Japan’s Unveils “Aircraft Carrier in Disguise”
Image Credit: Official U.S. Navy Imagery

Japan’s Unveils “Aircraft Carrier in Disguise”

0 Likes
77 comments

Japan officially unveiled its long-awaited Izumo-class helicopter destroyer (22DDH-class destroyer) on Wednesday, the Associated Press reports.

At 250 meters (820 feet) long, and reportedly displacing 24,000 tons, the ship can carry 14 helicopters. It is the largest warship Japan has fielded since WWII, and about 50 percent bigger (in terms of displacement) than Japan’s current largest ship, the Hyuga-class helicopter destroyer.

The unveiling of the vessel, which will be the third helicopter carrier in the Japan Maritime Self Defense Forces’ (JMSDF) fleet, coincides with the 68th anniversary of the atomic bombing of Hiroshima. The 22DDH-Class Destroyer was first order in 2009 and is expected to be commissioned into the fleet in 2015.

Tokyo has said the Izumo-class destroyer will be used for anti-submarine warfare, border-area surveillance missions and to transport personnel to the sites of natural disasters.

However, the vessel has clearly unnerved China, where it has received extensive coverage in the state media.

Commenting on the 22DDH on Wednesday, China’s Defense Ministry said, “We are concerned over Japan's constant expansion of its military equipment. Japan's Asian neighbors and the international community need to be highly vigilant about this trend. Japan should learn from history, adhere to its policy of self-defense and abide by its promise to take the road of peaceful development.”

Li Daguang, a professor at the PLA’s National Defense University, similarly called the vessel an “aircraft carrier in disguise.”

Japan’s pacifist constitution would seemingly prohibit it from operating aircraft carriers. However, Li is not alone in having these suspicions. Commentators have been warning for years that this is a destroyer in name only and is built so that it is could theoretically later be equipped with combat aircraft such as the F-35B, the short takeoff and vertical landing variant of the Joint Strike Fighter.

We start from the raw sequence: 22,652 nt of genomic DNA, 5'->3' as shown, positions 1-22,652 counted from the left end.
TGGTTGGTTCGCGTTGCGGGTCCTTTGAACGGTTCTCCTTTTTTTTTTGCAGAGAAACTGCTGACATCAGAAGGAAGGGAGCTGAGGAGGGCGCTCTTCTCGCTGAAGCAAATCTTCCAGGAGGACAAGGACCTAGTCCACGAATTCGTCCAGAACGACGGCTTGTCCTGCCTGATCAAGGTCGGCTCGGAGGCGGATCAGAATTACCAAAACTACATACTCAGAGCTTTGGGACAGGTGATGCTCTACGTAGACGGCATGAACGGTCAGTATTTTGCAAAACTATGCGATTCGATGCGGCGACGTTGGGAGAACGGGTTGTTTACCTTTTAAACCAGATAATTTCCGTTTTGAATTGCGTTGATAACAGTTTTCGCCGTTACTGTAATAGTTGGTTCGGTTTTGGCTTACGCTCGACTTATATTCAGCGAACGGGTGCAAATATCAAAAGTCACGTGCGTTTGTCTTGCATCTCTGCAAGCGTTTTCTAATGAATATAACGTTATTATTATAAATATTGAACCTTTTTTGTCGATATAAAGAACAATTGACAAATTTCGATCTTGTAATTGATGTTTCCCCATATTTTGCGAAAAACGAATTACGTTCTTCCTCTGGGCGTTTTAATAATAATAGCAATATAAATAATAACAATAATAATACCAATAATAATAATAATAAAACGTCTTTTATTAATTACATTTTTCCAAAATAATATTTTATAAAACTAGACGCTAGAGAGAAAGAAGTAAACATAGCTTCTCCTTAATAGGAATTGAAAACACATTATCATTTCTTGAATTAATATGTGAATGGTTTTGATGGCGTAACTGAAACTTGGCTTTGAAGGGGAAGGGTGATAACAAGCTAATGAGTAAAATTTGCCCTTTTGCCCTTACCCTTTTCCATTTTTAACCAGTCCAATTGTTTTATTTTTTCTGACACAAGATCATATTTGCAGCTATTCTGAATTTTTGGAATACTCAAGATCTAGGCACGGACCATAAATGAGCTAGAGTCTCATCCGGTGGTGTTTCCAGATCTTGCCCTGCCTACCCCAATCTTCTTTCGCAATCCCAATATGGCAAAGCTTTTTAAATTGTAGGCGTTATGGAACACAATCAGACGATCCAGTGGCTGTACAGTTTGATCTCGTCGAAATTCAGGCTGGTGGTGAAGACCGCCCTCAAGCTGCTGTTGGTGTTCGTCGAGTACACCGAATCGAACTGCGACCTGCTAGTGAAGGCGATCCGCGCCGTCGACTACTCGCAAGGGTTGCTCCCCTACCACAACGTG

Sources in Japan have countered this speculation by suggesting that the reason for the increase in the 22DDH’s size over the Hyuga-class is that Japan intends to use the V22 Osprey as the main aircraft it flies off the vessel. There is no official confirmation on this; however, it is notable that Japan is now looking at buying the V22 Osprey.

In reality, it seems likely that how Japan uses the 22DDH will depend on how the regional security situation develops. By building a pseudo-carrier, and maintaining a fleet of combat aircraft, Tokyo will preserve the option of deploying an aircraft carrier after a certain amount of training, which could potentially be reduced by practicing take-off and landing exercises from U.S. carriers.

In this sense, the 22DDH might not be so different from Japan’s breakout nuclear capacity.      

Comments
77
Tom Balas
April 9, 2014 at 01:26

Why not the f-35B? Japan would be a good customer and a balance to that mad man Putin.

cva-41 airdale
April 6, 2014 at 07:01

Why the complaints & fears? Someone needs to take the reins in the Far East. I would rather Japan be aiding us in defense of that area & its waters, than to go it alone against No. Korea & China. Japan is not the “feudal” society it was pre WWII.

John
April 6, 2014 at 05:43

To say South Korea’s air force is more technologically advanced then the U.S. is a bit of a stretch. You all way underestimate the Japanese. If you do not remember South Korea exists because of the U.S. Without aid from the U.S. in the Korean War South Korea wouldn’t of stood a chance. In the future we will see Japans military grow to become a recognized power. We are already seeing effects of this. But why would South Korea have anything to be worried about? They are allies. Also, Japan is such a close ally to the U.S. I would never see the U.S. allowing any kind of “Japanese extinction”, nether would the Japanese people.

Bob
April 9, 2014 at 00:34

They are NOT allies…that is only what you believe to be true given they are allies with the U.S.

John
April 6, 2014 at 05:34

To say South Korea’s air force is more technologically advanced then the U.S. is a bit of a stretch. You all way underestimate the Japanese. If you do not remember South Korea exists because of the U.S. Without aid from the U.S. in the Korean War South Korea wouldn’t of stood a chance. In the future we will see Japans military grow to become a recognized power. We are already seeing effects of this. But why would South Korea have anything to be worried about? They are allies. Also, Japan is such a close ally to Japan I would never see the U.S. allowing any kind of “Japanese extinction”, nether would the Japanese people.

Kurtis Engle
February 11, 2014 at 09:17

No catapult. Thin decks that would fail under an F-35. Lack of specialized equipment of all sorts. A surgery where the combat information center belongs. This is not an aircraft carrier, and it would have to be gutted, rebuilt, and massively reinforced to become one. To call it an offensive weapon is to engage in warmongering.

seo wook kim